23

I have a rather peculiar situation.

My wife and I have a couple who we are friends with, and recently the woman (let’s call her Jane) was hired in my company and works in my team (I’m her manager!).

Now Jane and my wife often socialize , with frequent shopping trips and lunches together. Now suddenly things have turned a bit sour between them and they had a few arguments, during which Jane also acted rudely and cut off all connection to my wife (Jane is a bit of an emotional cannon at times).

Now my wife is pissed off because of her behavior and I’m in an awkward position because I meet Jane at work and she acts normal. I also act normal since I don’t merge my professional and personal spheres of life. But it is terribly awkward since we don’t socialize with the couple anymore and deep down I feel that she owes an apology to my wife or at least they should clarify things between them.

I also feel angry at times that she used the connection with us to get the job but of course it was my decision to hire her and she is a qualified person for the job too.

Of course I as her manager can make it difficult for her. I don’t feel it is right as this personal issue shouldn’t come in professional domain. My wife agrees. But to be honest, I’m pissed off at this whole episode. Jane is seemingly quite naive to act as she likes and feel no obligation to apologize, knowing the link to her career.

Am I right to ignore Jane's rude behavior towards my wife at work even though I am in a position to guarantee this impacts Jane's career.?

closed as primarily opinion-based by gnat, BryanH, Rory Alsop, Dmitry Grigoryev, IDrinkandIKnowThings Apr 4 at 13:52

Many good questions generate some degree of opinion based on expert experience, but answers to this question will tend to be almost entirely based on opinions, rather than facts, references, or specific expertise. If this question can be reworded to fit the rules in the help center, please edit the question.

  • 2
    To play devil's advocate here, is there any indication that she became friends with you to get the job and once she was safe in her position, she decided she no longer needs your wife as a friend? – Xander Apr 3 at 13:44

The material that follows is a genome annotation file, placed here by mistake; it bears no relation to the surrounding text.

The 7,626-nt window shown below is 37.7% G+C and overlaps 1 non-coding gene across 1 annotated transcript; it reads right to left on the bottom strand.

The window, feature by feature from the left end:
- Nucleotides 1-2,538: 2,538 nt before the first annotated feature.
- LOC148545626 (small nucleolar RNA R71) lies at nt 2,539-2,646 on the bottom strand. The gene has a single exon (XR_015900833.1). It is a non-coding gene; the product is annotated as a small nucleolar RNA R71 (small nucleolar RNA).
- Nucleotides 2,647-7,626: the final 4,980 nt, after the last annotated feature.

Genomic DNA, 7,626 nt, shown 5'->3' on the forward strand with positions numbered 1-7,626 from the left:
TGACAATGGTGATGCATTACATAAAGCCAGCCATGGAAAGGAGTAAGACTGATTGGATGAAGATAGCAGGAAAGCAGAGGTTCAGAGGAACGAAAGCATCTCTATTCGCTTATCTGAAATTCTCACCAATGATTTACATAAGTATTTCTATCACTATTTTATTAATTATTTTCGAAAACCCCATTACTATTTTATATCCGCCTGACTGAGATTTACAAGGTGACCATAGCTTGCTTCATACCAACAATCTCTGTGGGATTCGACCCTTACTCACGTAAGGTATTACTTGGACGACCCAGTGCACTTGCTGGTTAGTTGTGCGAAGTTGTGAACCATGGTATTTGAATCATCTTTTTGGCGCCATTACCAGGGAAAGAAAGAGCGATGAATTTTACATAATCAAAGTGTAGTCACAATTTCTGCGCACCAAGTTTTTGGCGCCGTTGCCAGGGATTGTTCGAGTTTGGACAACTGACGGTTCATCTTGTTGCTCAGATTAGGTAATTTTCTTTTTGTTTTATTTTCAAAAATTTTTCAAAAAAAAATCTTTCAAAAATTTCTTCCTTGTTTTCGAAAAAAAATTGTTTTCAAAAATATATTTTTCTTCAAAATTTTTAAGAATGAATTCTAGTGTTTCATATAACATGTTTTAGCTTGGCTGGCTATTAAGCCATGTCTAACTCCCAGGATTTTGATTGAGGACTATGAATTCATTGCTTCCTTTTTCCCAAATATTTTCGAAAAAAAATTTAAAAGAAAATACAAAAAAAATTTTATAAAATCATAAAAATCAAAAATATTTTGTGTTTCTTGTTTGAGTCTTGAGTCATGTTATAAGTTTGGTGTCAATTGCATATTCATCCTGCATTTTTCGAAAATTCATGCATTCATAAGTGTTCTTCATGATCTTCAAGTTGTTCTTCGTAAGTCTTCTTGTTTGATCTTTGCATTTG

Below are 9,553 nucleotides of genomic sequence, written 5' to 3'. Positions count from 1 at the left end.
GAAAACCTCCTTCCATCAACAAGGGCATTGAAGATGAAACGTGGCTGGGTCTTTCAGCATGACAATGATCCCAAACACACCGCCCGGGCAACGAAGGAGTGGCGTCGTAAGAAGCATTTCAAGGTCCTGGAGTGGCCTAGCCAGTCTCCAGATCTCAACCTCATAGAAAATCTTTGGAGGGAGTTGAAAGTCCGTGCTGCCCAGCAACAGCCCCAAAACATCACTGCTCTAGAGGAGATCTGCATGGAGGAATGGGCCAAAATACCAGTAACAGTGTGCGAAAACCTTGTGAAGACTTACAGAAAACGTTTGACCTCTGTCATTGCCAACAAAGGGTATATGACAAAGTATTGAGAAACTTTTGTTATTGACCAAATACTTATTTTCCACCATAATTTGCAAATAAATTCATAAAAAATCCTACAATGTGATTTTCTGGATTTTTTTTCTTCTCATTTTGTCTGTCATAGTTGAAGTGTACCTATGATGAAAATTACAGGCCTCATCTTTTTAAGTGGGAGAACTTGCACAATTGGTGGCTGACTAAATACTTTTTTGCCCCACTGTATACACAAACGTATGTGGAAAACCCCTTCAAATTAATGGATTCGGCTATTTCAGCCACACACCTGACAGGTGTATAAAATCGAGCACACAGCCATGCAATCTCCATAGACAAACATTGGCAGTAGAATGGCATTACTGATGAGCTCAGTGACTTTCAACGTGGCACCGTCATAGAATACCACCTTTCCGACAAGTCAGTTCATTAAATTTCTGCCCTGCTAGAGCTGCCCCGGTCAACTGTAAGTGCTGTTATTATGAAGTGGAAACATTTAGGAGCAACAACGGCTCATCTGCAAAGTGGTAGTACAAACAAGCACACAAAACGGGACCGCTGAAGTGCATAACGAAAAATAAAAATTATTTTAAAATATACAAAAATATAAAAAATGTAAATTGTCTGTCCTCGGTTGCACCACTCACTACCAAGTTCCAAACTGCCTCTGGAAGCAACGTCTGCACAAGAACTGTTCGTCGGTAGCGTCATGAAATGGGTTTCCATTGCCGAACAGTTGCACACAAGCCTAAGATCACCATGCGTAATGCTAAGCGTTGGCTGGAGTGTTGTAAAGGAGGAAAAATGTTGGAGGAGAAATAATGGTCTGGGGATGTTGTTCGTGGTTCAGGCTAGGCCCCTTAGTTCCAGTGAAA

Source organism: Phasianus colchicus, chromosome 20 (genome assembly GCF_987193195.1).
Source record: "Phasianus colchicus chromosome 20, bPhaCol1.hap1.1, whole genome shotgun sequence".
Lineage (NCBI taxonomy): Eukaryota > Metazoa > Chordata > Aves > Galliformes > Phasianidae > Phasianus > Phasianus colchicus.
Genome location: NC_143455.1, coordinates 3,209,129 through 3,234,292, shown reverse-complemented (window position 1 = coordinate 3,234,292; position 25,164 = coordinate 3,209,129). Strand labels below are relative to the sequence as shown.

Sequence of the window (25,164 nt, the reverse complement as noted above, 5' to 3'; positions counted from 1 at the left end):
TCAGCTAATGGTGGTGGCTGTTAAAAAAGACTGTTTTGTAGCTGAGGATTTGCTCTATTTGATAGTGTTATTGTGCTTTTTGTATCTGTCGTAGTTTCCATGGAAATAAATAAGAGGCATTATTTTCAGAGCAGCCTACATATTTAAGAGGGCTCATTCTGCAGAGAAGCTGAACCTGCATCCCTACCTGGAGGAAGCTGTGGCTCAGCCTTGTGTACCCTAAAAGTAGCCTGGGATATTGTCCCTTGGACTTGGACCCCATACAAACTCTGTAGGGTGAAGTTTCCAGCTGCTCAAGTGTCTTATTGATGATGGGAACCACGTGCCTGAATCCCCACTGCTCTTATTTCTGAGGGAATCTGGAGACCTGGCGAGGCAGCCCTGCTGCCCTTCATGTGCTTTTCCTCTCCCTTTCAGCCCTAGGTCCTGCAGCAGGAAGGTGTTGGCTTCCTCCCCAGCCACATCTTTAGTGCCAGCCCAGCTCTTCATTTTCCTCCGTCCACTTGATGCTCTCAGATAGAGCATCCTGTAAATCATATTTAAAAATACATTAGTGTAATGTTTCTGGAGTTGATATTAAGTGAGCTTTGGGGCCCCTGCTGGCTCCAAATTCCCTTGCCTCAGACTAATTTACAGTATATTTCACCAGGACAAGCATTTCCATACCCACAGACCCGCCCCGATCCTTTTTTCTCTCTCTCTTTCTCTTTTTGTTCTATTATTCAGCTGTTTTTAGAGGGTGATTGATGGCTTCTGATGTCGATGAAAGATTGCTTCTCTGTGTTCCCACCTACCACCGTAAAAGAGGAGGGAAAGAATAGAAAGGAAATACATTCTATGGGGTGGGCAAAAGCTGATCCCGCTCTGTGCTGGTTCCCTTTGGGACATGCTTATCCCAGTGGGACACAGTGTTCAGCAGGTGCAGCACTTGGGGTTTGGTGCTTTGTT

• 116
    "Of course I as her manager can make it difficult for her (even fire her) but I’m a nice guy :) " You should distance yourself from this sort of thinking, specifically - You're not 'being a nice guy'. You're being a professional and decent human being. – Ethan The Brave Apr 3 at 14:00
  • It's quit common. Joe is a recruting position, he hires a friend or a relative. And feels it will be difficult for him to dissociate Work/Personal life.Fire, find an other department manager for her, get over it, give her time to find new job before fire, talk about the issue so you know where each other stand – user95634 Apr 4 at 9:38
  • "I also feel angry at times that she used the connection with us to get the job" If this is true, that means your company used nepotism. That's more worrying. – Parrotmaster Apr 4 at 10:30
  • "Am I right to ignore Jane's rude behavior towards my wife at work even though I am in a position to guarantee this impacts Jane's career.?" Yes you are – user13267 Jul 10 at 2:56
118

TL;DR - There is nothing, absolutely nothing you need / should do to react in a professional capacity. Just carry on, business as usual.

I also act normal since I don’t merge my professional and personal spheres of life.

I don't think you're very good at it. You are letting your personal issues (out of the office relationship) cloud your professional judgement.

Of course I as her manager can make it difficult for her (even fire her)

Please, don't even think about it. What an employee does outside the office is no reason to judge them in a professional capacity. You are thinking of getting into a "revenge" mode, curb this thought at root.

I also feel angry at times that she used the connection with us to get the job [...]